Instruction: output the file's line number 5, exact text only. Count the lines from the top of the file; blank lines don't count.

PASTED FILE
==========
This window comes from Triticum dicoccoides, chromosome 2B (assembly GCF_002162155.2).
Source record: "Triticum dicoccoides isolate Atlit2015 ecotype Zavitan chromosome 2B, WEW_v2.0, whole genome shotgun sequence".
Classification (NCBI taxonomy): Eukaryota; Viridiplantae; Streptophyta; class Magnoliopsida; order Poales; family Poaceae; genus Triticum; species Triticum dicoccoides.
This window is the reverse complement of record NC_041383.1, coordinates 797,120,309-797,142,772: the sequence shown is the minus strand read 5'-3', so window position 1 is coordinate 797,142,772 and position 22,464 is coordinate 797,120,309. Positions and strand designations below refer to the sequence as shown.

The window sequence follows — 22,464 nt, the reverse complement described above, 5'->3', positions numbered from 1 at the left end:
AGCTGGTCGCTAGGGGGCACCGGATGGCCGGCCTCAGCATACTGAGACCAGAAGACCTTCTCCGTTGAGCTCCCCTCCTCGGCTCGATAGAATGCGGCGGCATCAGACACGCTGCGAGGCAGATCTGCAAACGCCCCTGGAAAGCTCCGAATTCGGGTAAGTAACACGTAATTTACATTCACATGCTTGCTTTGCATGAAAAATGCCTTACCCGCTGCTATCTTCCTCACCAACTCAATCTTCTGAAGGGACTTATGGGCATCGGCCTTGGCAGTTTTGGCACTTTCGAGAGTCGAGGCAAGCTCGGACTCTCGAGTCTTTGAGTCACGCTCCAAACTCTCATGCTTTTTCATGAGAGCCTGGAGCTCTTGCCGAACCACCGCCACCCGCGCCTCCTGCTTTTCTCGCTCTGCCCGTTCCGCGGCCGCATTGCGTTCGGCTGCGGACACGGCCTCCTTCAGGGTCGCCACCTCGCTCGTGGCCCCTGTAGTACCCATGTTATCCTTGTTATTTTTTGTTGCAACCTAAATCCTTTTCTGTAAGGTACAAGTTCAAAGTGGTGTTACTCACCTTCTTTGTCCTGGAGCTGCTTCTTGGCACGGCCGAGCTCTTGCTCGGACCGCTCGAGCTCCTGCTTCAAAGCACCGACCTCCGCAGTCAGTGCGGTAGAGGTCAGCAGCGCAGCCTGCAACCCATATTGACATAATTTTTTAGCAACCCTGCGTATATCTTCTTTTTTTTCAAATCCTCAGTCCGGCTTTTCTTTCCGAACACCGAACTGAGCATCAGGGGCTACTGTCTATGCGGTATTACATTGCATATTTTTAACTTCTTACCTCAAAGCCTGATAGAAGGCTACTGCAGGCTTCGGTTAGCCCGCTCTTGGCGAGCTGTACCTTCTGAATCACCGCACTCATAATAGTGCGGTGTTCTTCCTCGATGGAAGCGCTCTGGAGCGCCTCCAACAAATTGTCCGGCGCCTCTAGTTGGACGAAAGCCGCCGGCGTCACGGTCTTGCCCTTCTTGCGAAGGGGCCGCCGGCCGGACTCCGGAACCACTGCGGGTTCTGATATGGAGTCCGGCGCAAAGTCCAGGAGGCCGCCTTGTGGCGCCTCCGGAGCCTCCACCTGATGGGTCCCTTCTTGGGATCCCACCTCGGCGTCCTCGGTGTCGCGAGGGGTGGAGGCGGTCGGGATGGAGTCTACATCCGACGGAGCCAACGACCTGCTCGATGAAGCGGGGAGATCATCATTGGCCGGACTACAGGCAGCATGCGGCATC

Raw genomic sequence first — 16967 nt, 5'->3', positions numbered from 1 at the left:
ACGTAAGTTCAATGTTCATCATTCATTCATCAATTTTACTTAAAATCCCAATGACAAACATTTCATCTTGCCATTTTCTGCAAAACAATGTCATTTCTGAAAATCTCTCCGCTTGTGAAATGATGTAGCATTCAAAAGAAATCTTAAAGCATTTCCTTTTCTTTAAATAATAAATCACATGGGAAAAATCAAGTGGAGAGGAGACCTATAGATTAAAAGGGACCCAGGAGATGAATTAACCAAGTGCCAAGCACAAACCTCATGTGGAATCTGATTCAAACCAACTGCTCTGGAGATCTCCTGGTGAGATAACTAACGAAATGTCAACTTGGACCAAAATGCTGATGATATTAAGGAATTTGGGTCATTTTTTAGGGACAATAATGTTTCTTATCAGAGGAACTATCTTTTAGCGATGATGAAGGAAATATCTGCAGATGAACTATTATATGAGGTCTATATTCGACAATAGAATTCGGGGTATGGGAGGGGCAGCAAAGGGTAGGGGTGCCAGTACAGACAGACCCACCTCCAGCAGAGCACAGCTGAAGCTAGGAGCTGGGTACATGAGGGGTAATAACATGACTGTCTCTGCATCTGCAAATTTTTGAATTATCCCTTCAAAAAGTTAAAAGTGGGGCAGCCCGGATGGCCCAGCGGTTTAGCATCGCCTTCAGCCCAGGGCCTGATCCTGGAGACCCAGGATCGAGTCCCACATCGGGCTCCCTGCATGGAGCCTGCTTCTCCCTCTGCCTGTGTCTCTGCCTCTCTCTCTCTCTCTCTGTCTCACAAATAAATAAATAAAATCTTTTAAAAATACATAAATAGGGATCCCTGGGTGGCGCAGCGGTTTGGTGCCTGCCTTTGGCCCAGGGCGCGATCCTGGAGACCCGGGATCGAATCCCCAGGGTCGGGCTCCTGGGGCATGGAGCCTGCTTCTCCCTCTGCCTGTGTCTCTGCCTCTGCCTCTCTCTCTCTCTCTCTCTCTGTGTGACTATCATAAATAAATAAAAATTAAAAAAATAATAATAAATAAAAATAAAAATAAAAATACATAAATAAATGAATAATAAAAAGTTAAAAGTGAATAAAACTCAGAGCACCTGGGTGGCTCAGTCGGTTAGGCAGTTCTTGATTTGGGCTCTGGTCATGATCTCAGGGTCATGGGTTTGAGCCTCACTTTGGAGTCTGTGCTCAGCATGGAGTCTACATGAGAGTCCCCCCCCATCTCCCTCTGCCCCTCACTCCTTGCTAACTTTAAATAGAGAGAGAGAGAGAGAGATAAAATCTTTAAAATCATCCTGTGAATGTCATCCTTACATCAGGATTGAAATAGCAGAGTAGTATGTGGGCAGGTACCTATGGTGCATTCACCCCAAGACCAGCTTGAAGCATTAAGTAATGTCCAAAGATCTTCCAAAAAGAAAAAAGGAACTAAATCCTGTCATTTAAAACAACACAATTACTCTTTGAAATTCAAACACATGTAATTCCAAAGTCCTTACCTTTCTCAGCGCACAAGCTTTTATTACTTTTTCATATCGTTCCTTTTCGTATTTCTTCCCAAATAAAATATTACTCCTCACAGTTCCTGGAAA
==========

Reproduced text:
The window sequence follows — 22,464 nt, the reverse complement described above, 5'->3', positions numbered from 1 at the left end: